28. Disorders of Fluid and Electrolyte Balance • Dehydration = water depletion • Due to: • Inadequate water intake • Fluid loss, e.g., vomiting, diarrhea • Inadequate ADH (hypothalamic/pituitary malfunction) • Leads to: • Too high Na+ = hypernatremia • Thirst, wrinkled skin • Decreased blood volume and BP • Fatal circulatory shock

  29. Disorders of Fluid and Electrolyte Balance • Overhydration = water excess • Due to: • Excess water intake (>6-8 L/24 hours) • Seen in hazing rituals (water torture) • Marathon runners/paddlers • Ravers on ecstasy who overcompensate for thirst • Chronic renal failure • Excess ADH • Leads to • Too low Na+ = hyponatremia • Increased blood volume and BP • CNS symptoms (water intoxication); can proceed to convulsions, coma, death

  30. Disorders of Fluid and Electrolyte Balance • Hypokalemia • Too low K+ • Caused by diuretics, diet, chronic alkalosis (plasma pH >7.45) • Results in muscle weakness and paralysis • Hyperkalemia • Too high K+ • Caused by diuretics (that block Na+ reabsorption) • Renal failure, chronic acidosis (plasma pH<7.35) • Results in severe cardiac arrhythmias

  31. Summary: Disorders of Electrolyte Balance • Most common problems with electrolyte balance • Caused by imbalance between gains/losses of Na+ • Uptake across digestive epithelium • Excretion in urine and perspiration • Problems with potassium balance • Less common, but more dangerous

  32. Today in class we will discuss: • Acid-base balance and • Three major buffer systems that balance pH of ECF and ICF • Compensatory mechanisms involved in maintaining acid-base balance • Respiratory compensation • Renal compensation • Causes, effects, and the body’s response to acid-base disturbances that occur when pH varies • Respiratory acid-base disorders • Respiratory acidosis • Respiratory alkalosis • Metabolic acid-base disorders • Metabolic acidosis • Metabolic alkalosis

  33. Acid-Base Balance • Control of pH • Acid-base balance = = production of H+ is precisely offset by H+ loss • Body generates acids (H+) during metabolic processes • Decrease pH • Normal pH of ECF = 7.35 – 7.45 • <7.35 = acidosis (more common than alkalosis) • >7.45 = alkalosis • <6.8 or >7.7 = lethal

  34. Acid-Base Balance • Deviations outside normal range extremely dangerous • Disrupt cell membranes • Alter protein structure (remember hemoglobin?) • Change activities of enzymes • Affects all body systems • Especially CNS and CVS

  35. Acid-Base Balance • CNS and CVS especially sensitive to pH fluctuations • Acidosis more lethal than alkalosis • CNS deteriorates  coma  death • Cardiac contractions grow weak and irregular  heart failure • Peripheral vasodilation  decreased BP and circulatory collapse

  36. Acid-Base Balance • Carbonic acid (H2CO3) • Most important factor affecting pH of ECF • CO2 + H2O  H2CO3  H+ + HCO3-

  37. Relationship between PCO2 and pH • PCO2 inversely related to pH Figure 27–9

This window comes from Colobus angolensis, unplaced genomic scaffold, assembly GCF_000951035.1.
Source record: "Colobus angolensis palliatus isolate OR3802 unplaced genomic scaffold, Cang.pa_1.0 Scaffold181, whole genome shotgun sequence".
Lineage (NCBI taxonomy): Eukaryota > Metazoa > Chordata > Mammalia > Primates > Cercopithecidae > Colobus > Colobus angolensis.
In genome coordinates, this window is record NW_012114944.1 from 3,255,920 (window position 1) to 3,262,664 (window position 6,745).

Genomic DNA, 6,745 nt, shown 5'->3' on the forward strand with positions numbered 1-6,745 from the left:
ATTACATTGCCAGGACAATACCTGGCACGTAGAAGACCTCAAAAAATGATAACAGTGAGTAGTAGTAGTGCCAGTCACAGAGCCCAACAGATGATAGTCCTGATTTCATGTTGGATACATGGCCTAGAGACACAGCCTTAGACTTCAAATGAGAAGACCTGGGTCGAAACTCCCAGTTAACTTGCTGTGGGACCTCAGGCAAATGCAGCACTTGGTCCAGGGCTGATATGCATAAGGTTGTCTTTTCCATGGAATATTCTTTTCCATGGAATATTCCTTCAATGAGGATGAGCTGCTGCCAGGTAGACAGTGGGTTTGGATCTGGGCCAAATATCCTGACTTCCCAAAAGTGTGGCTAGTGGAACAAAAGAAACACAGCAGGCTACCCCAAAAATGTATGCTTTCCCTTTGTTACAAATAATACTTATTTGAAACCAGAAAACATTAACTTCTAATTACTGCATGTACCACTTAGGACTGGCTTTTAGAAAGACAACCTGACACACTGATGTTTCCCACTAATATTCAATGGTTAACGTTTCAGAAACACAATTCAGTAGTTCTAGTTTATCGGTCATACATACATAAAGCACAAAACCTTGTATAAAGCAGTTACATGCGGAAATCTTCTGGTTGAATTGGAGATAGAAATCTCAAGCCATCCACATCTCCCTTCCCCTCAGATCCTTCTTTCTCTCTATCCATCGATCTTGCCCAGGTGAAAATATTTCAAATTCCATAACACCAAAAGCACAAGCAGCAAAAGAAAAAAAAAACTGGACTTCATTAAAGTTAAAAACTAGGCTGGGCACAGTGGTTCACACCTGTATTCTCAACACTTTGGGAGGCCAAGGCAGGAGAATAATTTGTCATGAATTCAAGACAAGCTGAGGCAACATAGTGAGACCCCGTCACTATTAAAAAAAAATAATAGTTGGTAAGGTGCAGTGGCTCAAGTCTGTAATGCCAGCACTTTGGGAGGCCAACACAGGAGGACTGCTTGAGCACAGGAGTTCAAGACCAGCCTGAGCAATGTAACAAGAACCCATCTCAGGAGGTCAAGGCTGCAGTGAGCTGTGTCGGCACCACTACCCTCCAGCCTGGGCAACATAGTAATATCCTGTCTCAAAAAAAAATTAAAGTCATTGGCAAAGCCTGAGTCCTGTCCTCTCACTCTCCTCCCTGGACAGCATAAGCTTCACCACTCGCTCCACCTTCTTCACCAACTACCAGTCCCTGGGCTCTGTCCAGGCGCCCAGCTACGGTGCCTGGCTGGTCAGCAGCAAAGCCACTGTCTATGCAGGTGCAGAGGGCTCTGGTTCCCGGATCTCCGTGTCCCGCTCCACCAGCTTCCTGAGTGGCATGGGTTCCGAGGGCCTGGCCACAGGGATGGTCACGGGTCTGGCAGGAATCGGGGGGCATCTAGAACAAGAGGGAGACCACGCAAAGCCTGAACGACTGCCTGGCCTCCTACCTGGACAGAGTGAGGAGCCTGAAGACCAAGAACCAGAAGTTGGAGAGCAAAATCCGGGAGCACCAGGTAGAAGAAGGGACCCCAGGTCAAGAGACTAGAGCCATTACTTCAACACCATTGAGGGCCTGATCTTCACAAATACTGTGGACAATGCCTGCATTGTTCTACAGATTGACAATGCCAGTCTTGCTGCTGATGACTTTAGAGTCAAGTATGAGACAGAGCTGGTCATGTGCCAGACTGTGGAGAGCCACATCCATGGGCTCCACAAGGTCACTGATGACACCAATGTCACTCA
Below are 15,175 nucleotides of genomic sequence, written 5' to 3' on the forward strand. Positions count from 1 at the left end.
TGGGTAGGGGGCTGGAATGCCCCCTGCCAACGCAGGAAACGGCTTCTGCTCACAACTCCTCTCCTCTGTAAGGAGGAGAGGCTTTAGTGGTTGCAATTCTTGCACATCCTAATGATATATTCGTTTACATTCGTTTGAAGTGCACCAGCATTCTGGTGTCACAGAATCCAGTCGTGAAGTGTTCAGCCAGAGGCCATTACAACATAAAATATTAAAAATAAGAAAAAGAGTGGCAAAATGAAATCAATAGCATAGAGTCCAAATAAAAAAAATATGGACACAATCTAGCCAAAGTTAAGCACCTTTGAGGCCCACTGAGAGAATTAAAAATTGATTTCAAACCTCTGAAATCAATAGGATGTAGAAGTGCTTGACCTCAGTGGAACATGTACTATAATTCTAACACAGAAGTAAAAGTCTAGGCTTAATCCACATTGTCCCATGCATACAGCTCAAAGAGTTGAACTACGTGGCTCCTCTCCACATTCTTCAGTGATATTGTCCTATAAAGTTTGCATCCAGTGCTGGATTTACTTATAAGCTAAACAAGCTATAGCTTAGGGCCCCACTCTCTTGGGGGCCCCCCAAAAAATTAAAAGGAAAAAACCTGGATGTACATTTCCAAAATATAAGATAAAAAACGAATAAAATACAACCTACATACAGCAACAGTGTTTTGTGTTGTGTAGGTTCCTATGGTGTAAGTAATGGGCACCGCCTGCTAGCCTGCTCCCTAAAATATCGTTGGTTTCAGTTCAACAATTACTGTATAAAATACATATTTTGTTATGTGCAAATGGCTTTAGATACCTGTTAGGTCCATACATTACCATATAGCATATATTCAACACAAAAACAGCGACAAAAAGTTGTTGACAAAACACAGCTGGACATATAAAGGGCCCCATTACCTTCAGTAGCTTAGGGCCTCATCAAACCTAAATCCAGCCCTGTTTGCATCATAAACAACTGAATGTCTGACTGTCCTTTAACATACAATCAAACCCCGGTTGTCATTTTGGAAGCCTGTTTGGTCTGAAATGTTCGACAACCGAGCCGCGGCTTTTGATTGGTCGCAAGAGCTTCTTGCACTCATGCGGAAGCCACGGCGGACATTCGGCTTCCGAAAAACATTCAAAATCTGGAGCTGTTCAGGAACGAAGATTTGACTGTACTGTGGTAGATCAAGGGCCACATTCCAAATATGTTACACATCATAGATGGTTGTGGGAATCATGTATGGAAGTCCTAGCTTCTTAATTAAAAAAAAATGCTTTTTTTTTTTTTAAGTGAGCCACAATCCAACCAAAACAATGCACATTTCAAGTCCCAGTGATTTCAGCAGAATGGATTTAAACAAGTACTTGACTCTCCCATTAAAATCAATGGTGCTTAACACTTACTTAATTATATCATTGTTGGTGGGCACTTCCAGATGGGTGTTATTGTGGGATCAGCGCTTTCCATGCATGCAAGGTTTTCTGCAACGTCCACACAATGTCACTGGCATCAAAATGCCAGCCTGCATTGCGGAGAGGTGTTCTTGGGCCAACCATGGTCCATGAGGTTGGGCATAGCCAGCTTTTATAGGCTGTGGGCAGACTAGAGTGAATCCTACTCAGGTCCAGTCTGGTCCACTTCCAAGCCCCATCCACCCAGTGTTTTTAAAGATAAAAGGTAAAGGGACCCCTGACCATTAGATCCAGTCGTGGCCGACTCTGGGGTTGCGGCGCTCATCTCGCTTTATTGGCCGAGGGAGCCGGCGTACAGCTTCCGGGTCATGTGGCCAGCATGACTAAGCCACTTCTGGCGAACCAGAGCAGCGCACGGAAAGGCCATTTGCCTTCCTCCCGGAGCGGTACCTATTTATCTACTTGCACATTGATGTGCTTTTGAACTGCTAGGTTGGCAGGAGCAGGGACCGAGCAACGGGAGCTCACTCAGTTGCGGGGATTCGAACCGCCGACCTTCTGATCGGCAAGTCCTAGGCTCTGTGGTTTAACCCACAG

38. Acid-Base Balance • H+ • Gained • At digestive tract • Through cellular metabolic activities • Eliminated • At kidneys by secretion of H+ into urine • At lungs by forming H2O and CO2 from H+ and HCO3- • Sites of elimination far from sites of production • As H+ travels through body, must be neutralized to avoid tissue damage • Accomplished through buffer systems

  39. Buffers • Compounds dissolved in body fluids • Stabilize pH • Can provide or remove H+

  40. Buffer Systems in Body Fluids • Phosphate buffer system (H2PO4-) • In ICF and urine • Protein buffer systems • In ICF and ECF • Includes: • Hb buffer system (RBCs only) • Amino acid buffers (in proteins) • Plasma protein buffers (albumins, globulins…) • Carbonic acid-bicarbonate buffer system • Most important in ECF

  41. Figure 27–7

  42. Carbonic Acid–Bicarbonate Buffer System Figure 27–9

  43. Maintenance of Acid-Base Balance • For homeostasis to be preserved: • H+ gains and losses must be balanced • Excess H+ must be: • Tied up by buffers • Temporary; H+ not eliminated, just not harmful • Permanently tied up in H2O molecules • Associated with CO2 removal at lungs • Removed from body fluids • Through secretion at kidneys • Accomplished by: • Respiratory mechanisms • Renal mechanisms

  44. Conditions Affecting Acid-Base Balance • Disorders affecting buffers, respiratory or renal function • Emphysema, renal failure • Cardiovascular conditions • Heart failure or hypotension • Can affect pH, change glomerular filtration rates, respiratory efficiency • Conditions affecting CNS • Neural damage/disease that affects respiratory and cardiovascular reflexes that regulate pH

  45. Disturbances of Acid-Base Balance • Serious abnormalities have an: • Acute (initial) phase • pH moves rapidly out of normal range • Compensated phase • If condition persists • Physiological adjustments move pH back into normal range • Cannot be completed unless underlying problem corrected • Types of compensation • Respiratory • Renal

  46. Respiratory Compensation • Changes respiratory rate • Increasing/decreasing respiratory rate changes pH by lowering/raising PCO2 • Helps stabilize pH of ECF • Occurs whenever pH moves outside normal limits • Has a direct effect on carbonic acid-bicarbonate buffer system

  47. Respiratory Compensation • Increased PCO2 • Increased H2CO3  increased H+  decreased pH (acidosis) • Increased respiratory rate  more CO2 lost at lungs  CO2 decreases to normal levels • Decreased PCO2 • Decreased H2CO3  decreased H+  increased pH (alkalosis) • Decreased respiratory rate  less CO2 lost at lungs  CO2 increases to normal levels

  48. Carbonic Acid–Bicarbonate Buffer System Figure 27–9

  49. Renal Compensation • Changes renal rates of H+ and HCO3- • Secretion • Reabsorption • In response to changes in plasma pH • Increased H+ or decreased HCO3- • Decreased pH (acidosis)  more H+ secreted and/or less HCO3- reabsorbed • Decreased H+ or increased HCO3- • Increased pH (alkalosis)  less H+ secreted and/or more HCO3- reabsorbed

  50. The Carbonic Acid–Bicarbonate Buffer System and Regulation of Plasma pH Figure 27–11a